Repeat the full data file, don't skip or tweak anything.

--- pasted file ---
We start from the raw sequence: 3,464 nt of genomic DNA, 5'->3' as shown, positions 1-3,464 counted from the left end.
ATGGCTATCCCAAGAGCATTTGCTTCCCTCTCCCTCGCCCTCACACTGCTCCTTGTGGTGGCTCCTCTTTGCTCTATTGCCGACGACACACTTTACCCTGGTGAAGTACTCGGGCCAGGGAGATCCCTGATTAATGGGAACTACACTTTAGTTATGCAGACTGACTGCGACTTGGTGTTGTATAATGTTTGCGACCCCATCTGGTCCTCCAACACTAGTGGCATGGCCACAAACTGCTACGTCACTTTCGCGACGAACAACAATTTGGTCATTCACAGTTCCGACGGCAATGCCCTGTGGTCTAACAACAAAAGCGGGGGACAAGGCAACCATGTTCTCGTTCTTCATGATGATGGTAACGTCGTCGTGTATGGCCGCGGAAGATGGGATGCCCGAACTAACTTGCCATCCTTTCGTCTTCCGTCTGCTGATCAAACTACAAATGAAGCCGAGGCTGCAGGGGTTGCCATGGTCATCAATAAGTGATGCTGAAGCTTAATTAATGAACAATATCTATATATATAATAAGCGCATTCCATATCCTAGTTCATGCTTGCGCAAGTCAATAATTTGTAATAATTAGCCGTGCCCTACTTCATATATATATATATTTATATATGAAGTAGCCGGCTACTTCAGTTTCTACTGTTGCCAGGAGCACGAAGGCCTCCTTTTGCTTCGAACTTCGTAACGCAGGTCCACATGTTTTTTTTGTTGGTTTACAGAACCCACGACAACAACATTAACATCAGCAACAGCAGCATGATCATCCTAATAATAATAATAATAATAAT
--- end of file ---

We start from the raw sequence: 3,464 nt of genomic DNA, 5'->3' as shown, positions 1-3,464 counted from the left end.
ATGGCTATCCCAAGAGCATTTGCTTCCCTCTCCCTCGCCCTCACACTGCTCCTTGTGGTGGCTCCTCTTTGCTCTATTGCCGACGACACACTTTACCCTGGTGAAGTACTCGGGCCAGGGAGATCCCTGATTAATGGGAACTACACTTTAGTTATGCAGACTGACTGCGACTTGGTGTTGTATAATGTTTGCGACCCCATCTGGTCCTCCAACACTAGTGGCATGGCCACAAACTGCTACGTCACTTTCGCGACGAACAACAATTTGGTCATTCACAGTTCCGACGGCAATGCCCTGTGGTCTAACAACAAAAGCGGGGGACAAGGCAACCATGTTCTCGTTCTTCATGATGATGGTAACGTCGTCGTGTATGGCCGCGGAAGATGGGATGCCCGAACTAACTTGCCATCCTTTCGTCTTCCGTCTGCTGATCAAACTACAAATGAAGCCGAGGCTGCAGGGGTTGCCATGGTCATCAATAAGTGATGCTGAAGCTTAATTAATGAACAATATCTATATATATAATAAGCGCATTCCATATCCTAGTTCATGCTTGCGCAAGTCAATAATTTGTAATAATTAGCCGTGCCCTACTTCATATATATATATATTTATATATGAAGTAGCCGGCTACTTCAGTTTCTACTGTTGCCAGGAGCACGAAGGCCTCCTTTTGCTTCGAACTTCGTAACGCAGGTCCACATGTTTTTTTTGTTGGTTTACAGAACCCACGACAACAACATTAACATCAGCAACAGCAGCATGATCATCCTAATAATAATAATAATAATAAT